Feeds

SiS, VIA and Acer intro Tualatin chipsets

Readying mobo support for chip's Q3 debut

  • alert
  • submit to reddit

Taiwanese chipset maker SiS has begun work on two chipsets designed to support Intel's upcoming 0.13 micron, copper interconnect revision of the Pentium III, codenamed Tualatin.

VIA is working on one too, as is Acer Labs, Taiwan's business paper, the Commercial Times has reported.

Tualatin is due to ship early Q3 at 1.13GHz and 1.26GHz clock speeds to fill the gap between the 1.13GHz Coppermine PIII and the 1.4GHz Pentium 4. Tualatin supports a 133MHz frontside bus. Intel is expected to announce Tualatin pricing this month, but we reckon you're looking at between $268 and $316 per chip in batches of 1000.

SiS has two Tualatin-supporting chipsets in the works: the 633T and the 635T. The 633T supports PC133 SDRAM, to which the 635T adds support for 200MHz and 2667MHz DDR SDRAM.

VIA's part is called the 694T; Acer's the M1651T.

Intel itself will be supporting Tualatin with a B-step upgrade to its 815 family of PIII and Celeron chipsets. ®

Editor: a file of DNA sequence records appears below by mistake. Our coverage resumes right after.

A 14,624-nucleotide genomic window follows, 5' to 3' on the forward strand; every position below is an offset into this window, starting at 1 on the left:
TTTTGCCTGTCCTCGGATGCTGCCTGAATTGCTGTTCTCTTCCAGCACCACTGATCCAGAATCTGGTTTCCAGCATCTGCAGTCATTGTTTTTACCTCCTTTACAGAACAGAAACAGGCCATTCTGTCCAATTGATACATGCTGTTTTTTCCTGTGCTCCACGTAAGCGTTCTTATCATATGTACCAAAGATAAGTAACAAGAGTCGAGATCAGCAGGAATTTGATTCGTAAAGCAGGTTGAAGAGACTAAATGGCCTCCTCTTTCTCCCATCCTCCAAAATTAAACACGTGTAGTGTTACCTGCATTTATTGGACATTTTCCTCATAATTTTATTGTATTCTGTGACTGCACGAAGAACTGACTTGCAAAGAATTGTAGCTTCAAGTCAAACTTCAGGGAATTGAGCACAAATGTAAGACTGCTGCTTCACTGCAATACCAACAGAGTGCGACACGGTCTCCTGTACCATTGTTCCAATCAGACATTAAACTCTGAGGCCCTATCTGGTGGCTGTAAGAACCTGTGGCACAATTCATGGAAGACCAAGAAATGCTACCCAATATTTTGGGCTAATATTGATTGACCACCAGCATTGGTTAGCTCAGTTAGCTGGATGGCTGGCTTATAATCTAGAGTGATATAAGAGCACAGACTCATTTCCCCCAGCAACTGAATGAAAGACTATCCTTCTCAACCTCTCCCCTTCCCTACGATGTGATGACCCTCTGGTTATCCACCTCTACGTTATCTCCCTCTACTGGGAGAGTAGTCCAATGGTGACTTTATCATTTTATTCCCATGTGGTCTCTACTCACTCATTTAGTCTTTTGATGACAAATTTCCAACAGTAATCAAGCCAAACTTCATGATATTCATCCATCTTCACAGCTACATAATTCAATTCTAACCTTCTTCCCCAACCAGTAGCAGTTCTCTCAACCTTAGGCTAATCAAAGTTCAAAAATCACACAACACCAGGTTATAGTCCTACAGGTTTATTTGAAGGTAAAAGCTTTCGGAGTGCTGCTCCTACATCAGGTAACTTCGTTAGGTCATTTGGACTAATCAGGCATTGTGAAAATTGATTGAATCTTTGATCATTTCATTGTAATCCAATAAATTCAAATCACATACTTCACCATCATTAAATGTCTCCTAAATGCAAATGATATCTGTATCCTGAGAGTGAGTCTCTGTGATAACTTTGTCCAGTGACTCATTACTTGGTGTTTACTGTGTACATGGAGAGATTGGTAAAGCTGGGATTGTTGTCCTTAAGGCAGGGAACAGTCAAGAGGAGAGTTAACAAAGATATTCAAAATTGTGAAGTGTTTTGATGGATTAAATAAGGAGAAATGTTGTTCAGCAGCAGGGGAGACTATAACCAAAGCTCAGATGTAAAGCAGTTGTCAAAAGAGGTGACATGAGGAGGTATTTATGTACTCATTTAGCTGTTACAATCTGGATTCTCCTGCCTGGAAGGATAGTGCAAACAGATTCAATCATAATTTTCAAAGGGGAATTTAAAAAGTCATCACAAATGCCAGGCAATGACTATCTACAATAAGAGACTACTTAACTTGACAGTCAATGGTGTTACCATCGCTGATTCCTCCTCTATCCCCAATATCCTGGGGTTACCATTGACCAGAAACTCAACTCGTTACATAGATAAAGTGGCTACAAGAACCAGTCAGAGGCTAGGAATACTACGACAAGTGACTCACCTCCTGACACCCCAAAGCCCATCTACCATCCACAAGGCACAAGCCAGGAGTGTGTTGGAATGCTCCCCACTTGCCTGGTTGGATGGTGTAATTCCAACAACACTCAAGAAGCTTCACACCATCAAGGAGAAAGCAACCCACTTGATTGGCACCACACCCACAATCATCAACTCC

Related Link

SiS 635T announcement release

Related Stories

Chipzilla gears up for 2GHz-plus PCs
Intel readies 1GHz Mobile PIII
Pentium 4 price blitz to push out PIII

Whitepapers

5 things you didn’t know about cloud backup
IT departments are embracing cloud backup, but there’s a lot you need to know before choosing a service provider. Learn all the critical things you need to know.
Implementing global e-invoicing with guaranteed legal certainty
Explaining the role local tax compliance plays in successful supply chain management and e-business and how leading global brands are addressing this.
Build a business case: developing custom apps
Learn how to maximize the value of custom applications by accelerating and simplifying their development.
Rethinking backup and recovery in the modern data center
Combining intelligence, operational analytics, and automation to enable efficient, data-driven IT organizations using the HP ABR approach.
Next gen security for virtualised datacentres
Legacy security solutions are inefficient due to the architectural differences between physical and virtual environments.